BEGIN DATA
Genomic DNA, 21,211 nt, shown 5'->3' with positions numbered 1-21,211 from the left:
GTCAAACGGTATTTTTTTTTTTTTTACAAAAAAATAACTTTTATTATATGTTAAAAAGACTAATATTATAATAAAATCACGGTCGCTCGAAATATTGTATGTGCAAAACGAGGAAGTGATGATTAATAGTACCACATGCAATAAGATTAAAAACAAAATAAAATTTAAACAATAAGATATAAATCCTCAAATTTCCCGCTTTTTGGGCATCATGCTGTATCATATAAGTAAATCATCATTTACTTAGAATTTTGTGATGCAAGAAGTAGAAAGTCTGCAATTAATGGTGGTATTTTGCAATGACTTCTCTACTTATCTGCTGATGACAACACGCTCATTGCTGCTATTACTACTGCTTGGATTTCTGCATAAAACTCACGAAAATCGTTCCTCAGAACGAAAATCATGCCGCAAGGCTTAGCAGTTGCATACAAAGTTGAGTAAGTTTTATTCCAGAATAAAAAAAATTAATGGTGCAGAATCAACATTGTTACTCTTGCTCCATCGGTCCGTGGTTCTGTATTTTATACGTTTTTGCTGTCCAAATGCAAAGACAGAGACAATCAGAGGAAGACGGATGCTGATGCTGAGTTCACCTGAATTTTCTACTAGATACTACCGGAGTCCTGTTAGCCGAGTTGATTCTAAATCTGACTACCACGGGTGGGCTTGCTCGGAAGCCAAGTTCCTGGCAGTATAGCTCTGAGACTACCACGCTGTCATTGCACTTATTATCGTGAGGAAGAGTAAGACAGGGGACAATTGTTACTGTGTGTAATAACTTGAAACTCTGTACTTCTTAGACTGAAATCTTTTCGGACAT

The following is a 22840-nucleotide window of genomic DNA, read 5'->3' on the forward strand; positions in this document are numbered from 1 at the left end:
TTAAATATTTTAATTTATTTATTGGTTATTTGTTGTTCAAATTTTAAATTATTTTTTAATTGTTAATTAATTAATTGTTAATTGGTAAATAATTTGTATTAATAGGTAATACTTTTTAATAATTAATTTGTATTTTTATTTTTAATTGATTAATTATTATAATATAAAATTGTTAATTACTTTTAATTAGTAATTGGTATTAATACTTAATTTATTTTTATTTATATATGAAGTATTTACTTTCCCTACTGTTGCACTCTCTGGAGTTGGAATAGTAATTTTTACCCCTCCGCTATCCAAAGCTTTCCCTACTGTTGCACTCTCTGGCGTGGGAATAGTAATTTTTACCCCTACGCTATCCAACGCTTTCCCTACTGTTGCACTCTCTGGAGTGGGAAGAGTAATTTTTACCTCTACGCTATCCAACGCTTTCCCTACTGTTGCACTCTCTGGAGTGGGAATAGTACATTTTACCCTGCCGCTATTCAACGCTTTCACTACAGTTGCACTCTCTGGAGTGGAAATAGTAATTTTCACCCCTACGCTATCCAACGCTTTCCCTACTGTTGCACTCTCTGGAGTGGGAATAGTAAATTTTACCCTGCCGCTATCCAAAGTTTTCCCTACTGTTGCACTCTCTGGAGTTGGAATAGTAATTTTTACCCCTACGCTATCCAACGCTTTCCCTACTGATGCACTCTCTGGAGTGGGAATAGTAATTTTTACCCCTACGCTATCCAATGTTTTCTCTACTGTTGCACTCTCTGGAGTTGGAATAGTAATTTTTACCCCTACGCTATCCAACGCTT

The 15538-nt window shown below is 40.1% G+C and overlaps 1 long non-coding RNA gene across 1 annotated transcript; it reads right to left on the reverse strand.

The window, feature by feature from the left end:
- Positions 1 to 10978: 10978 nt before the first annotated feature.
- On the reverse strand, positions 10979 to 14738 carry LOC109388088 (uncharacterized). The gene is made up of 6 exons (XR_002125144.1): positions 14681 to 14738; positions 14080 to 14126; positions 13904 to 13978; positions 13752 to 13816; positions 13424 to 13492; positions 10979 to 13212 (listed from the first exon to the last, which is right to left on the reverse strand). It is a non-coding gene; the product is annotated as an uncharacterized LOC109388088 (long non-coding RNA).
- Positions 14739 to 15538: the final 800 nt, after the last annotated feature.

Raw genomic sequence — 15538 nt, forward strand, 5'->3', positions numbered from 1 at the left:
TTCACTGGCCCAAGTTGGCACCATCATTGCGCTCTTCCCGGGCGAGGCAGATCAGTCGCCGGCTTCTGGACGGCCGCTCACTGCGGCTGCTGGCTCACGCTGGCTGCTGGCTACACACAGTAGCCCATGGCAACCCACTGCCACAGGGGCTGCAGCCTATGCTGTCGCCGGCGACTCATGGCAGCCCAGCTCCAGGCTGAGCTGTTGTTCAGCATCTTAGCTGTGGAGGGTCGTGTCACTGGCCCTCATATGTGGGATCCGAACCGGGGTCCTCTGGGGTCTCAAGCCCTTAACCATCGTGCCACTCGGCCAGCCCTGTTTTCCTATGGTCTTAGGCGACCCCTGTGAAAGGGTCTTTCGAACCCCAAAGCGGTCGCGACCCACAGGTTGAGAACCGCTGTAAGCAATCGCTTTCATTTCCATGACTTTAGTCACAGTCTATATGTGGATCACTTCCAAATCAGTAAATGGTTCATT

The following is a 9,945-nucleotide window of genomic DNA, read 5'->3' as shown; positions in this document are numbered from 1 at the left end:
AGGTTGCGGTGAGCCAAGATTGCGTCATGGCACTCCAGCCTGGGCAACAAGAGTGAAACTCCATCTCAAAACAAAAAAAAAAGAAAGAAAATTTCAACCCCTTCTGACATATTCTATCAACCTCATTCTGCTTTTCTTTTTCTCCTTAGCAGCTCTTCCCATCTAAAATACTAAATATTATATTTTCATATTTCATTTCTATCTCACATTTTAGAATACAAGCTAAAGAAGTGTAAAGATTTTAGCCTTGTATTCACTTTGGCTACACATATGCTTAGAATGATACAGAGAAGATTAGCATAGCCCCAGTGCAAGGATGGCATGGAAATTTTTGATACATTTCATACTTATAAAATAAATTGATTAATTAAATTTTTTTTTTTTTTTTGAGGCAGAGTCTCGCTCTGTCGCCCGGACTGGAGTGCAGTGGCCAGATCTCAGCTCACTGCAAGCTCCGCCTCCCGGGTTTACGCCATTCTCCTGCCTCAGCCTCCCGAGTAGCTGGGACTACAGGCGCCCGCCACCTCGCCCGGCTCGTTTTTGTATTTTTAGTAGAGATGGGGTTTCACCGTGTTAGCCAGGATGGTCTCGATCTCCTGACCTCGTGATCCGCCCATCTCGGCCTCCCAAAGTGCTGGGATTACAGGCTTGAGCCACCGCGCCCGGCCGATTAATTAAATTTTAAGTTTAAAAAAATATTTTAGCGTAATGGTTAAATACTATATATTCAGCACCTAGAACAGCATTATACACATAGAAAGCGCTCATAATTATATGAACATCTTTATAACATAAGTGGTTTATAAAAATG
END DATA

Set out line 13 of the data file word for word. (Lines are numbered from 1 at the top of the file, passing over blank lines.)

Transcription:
AGGTTGCGGTGAGCCAAGATTGCGTCATGGCACTCCAGCCTGGGCAACAAGAGTGAAACTCCATCTCAAAACAAAAAAAAAAGAAAGAAAATTTCAACCCCTTCTGACATATTCTATCAACCTCATTCTGCTTTTCTTTTTCTCCTTAGCAGCTCTTCCCATCTAAAATACTAAATATTATATTTTCATATTTCATTTCTATCTCACATTTTAGAATACAAGCTAAAGAAGTGTAAAGATTTTAGCCTTGTATTCACTTTGGCTACACATATGCTTAGAATGATACAGAGAAGATTAGCATAGCCCCAGTGCAAGGATGGCATGGAAATTTTTGATACATTTCATACTTATAAAATAAATTGATTAATTAAATTTTTTTTTTTTTTTTGAGGCAGAGTCTCGCTCTGTCGCCCGGACTGGAGTGCAGTGGCCAGATCTCAGCTCACTGCAAGCTCCGCCTCCCGGGTTTACGCCATTCTCCTGCCTCAGCCTCCCGAGTAGCTGGGACTACAGGCGCCCGCCACCTCGCCCGGCTCGTTTTTGTATTTTTAGTAGAGATGGGGTTTCACCGTGTTAGCCAGGATGGTCTCGATCTCCTGACCTCGTGATCCGCCCATCTCGGCCTCCCAAAGTGCTGGGATTACAGGCTTGAGCCACCGCGCCCGGCCGATTAATTAAATTTTAAGTTTAAAAAAATATTTTAGCGTAATGGTTAAATACTATATATTCAGCACCTAGAACAGCATTATACACATAGAAAGCGCTCATAATTATATGAACATCTTTATAACATAAGTGGTTTATAAAAATG